In dynasty baseball, the June draft is must-watch television and the July 2 international signing day is fodder for a million clicks.
Months later, typically in February or March, dynasty leaguers select their favorite college, high school and international players in annual first-year player drafts. I have attempted to consider and rank this year’s player pool for your reading pleasure.
*Note: I’ve written a fair bit about each of these guys if you’d like more than the words here and are curious enough to follow the threads to my Top 150 for 2020 Fantasy Baseball or my organizational top ten lists.
** Note pt. 2: I recommend synthesizing this list—or some list of your own design—with your league’s free agent pool if that’s allowed in your league. Guys like Francisco Alvarez, Luis Matos, Heriberto Hernandez, and Joe Ryan won’t be listed here, but they might be available in your league.
1. SS C.J. Abrams | Padres
Steals are drying up, but more importantly, they’re coagulating around not-good hitters in an era when everyone is hitting so well it makes the Dee Gordons and Mallex Smiths of the world that much tougher to start. Would love to have either guy.
Get Vaughn up! (in the immortal tones of Lou Brown)
Totally reasonable to react that way to this sequence and wind up taking him over the top two here. Elite hit-tool potential. I’ve always believed wooden bats let the super elite hit-tools separate themselves because the sweet spot matters so much with the wood. That’s what she said.
League-dependent qualifiers apply to Rutschman. I might take him over Carroll in a 20-teamer with two catchers, but in most leagues I’m rolling the dice on a special combination of speed, hit, power, and defense in Corbin Carroll.
Witt’s got the crazy exit velocity read-outs to suggest he should go among the top two.
8. OF Erick Peña | Royals
I’m surprised at my own ranking here. The first-year-player draft is a time for bats, but I’m so excited for these arms that they keep jumping out at me. It’s not easy to separate the fast movers from the slow on the pitching side, but that’s a good way to make a profit, and these two college-ace, first-round picks just scream fast-track to me.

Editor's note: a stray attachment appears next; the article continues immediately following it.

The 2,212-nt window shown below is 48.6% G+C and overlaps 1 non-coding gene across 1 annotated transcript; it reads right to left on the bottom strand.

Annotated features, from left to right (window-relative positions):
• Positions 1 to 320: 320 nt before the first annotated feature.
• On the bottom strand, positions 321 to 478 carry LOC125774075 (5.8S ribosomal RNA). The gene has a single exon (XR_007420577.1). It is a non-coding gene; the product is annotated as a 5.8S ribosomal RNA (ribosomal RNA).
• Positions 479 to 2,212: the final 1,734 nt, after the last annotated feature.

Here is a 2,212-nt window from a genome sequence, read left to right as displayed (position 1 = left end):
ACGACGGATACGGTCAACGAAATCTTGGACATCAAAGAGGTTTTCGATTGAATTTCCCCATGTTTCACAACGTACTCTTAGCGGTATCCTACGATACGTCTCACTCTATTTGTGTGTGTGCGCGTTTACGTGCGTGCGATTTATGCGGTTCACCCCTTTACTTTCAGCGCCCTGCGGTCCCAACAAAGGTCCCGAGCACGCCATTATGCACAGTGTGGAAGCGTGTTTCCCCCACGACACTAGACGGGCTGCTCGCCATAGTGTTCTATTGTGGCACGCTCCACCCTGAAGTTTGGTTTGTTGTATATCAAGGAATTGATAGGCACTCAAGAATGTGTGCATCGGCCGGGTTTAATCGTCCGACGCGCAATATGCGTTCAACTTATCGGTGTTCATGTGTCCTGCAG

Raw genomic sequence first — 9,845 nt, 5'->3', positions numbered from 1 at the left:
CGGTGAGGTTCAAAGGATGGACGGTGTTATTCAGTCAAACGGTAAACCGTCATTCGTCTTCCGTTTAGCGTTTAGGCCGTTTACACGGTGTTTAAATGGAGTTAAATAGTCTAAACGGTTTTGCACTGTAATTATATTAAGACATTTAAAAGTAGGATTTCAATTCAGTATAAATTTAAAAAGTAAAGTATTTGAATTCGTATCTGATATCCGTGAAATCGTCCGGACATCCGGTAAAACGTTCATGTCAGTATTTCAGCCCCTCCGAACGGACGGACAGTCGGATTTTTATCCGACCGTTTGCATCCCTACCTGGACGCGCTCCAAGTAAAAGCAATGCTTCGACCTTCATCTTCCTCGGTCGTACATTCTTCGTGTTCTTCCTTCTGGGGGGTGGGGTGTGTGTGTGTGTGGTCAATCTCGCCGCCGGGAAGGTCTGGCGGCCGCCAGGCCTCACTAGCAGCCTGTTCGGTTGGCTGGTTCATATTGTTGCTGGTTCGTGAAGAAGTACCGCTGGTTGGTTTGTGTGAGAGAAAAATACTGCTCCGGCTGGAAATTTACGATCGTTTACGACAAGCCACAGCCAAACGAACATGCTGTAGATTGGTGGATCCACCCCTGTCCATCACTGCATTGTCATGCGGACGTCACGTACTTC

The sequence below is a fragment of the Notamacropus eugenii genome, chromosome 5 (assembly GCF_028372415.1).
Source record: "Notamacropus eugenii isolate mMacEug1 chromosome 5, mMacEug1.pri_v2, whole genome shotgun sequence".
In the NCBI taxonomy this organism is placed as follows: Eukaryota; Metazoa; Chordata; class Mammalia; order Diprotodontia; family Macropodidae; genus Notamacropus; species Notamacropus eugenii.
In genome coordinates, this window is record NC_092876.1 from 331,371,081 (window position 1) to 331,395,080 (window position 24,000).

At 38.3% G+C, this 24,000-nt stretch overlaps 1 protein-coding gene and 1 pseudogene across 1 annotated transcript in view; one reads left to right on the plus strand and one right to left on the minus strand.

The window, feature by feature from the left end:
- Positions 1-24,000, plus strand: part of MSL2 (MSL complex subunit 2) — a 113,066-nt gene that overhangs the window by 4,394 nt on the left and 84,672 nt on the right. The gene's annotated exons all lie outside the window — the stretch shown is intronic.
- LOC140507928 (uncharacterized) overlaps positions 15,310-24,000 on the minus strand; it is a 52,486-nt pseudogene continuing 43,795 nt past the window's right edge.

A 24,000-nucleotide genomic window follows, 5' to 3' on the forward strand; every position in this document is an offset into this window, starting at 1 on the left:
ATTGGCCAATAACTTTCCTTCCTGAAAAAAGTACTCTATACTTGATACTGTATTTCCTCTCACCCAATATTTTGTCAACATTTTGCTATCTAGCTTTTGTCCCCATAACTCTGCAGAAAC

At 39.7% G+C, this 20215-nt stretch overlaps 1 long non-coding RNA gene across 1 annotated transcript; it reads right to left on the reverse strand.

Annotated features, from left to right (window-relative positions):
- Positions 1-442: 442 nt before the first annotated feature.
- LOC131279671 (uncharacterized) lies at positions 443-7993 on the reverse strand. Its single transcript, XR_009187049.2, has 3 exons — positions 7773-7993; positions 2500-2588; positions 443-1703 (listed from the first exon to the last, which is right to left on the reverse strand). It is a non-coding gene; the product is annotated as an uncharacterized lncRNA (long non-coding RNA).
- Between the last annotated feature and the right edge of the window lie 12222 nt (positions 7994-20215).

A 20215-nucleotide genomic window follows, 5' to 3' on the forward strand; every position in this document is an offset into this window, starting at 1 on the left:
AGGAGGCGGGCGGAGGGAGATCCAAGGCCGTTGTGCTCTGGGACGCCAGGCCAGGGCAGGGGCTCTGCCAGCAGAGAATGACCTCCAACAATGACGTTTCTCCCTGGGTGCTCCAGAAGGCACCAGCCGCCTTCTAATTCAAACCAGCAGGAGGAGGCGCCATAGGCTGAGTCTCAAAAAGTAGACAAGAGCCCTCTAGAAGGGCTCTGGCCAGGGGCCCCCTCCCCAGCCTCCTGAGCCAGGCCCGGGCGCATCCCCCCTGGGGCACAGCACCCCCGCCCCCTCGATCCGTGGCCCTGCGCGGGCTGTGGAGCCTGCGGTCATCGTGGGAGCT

Peña or Puason are the choice if you’re doing a slow-burn, pure-upside build, but if you’re running the combo game where you try to build/maintain and contend simultaneously, these arms are the kind of special that should help on start-days and be MiLB eligible to expand the bench when they’re not on the bump. Their trade value should be comparable to the teeny boppers’.
13. OF J.J. Bleday | Marlins
Riley Greene feels like swinging for a double, which probably isn’t fair, but it’s a tough world when the guy beside you has 80 speed and you’re a long way from the finish line.
Which means Greg Jones is the play here for the risk-happy roller.
Bleday, Jung, Hoese and Busch feel just as doubly as Greene, but they’re much further along than the rest of this group, and time is money. They’re all plus plate-skills, developing-to-plus-power, plus hit-tool types with solid college track records. Each took a big step forward in his junior season in 2019, and they all feel like good value here.
Had Yoshi hatched elsewhere on the map, he could’ve been ten spots higher. In Tampa, his topside feels capped. Might be a tough sell in weekly leagues but creates a buying opportunity in the daily game.
He’s easily in the previous tier in a league where pitching is prized, but in most standard settings, I’d prefer the bats.
19. RHP Daniel Espino | Indians
Ace is a fuzzy word, clearer in fantasy than reality. Espino is a dream match of athleticism and organization: Cleveland knows arms and got a gift in Espino.
You don’t have to draft Ball here to get him, but I just missed him slow-playing perceived value in the Razz 30 Supp draft, and it did not feel good. He’s a tall lefty with fast hands and crazy power.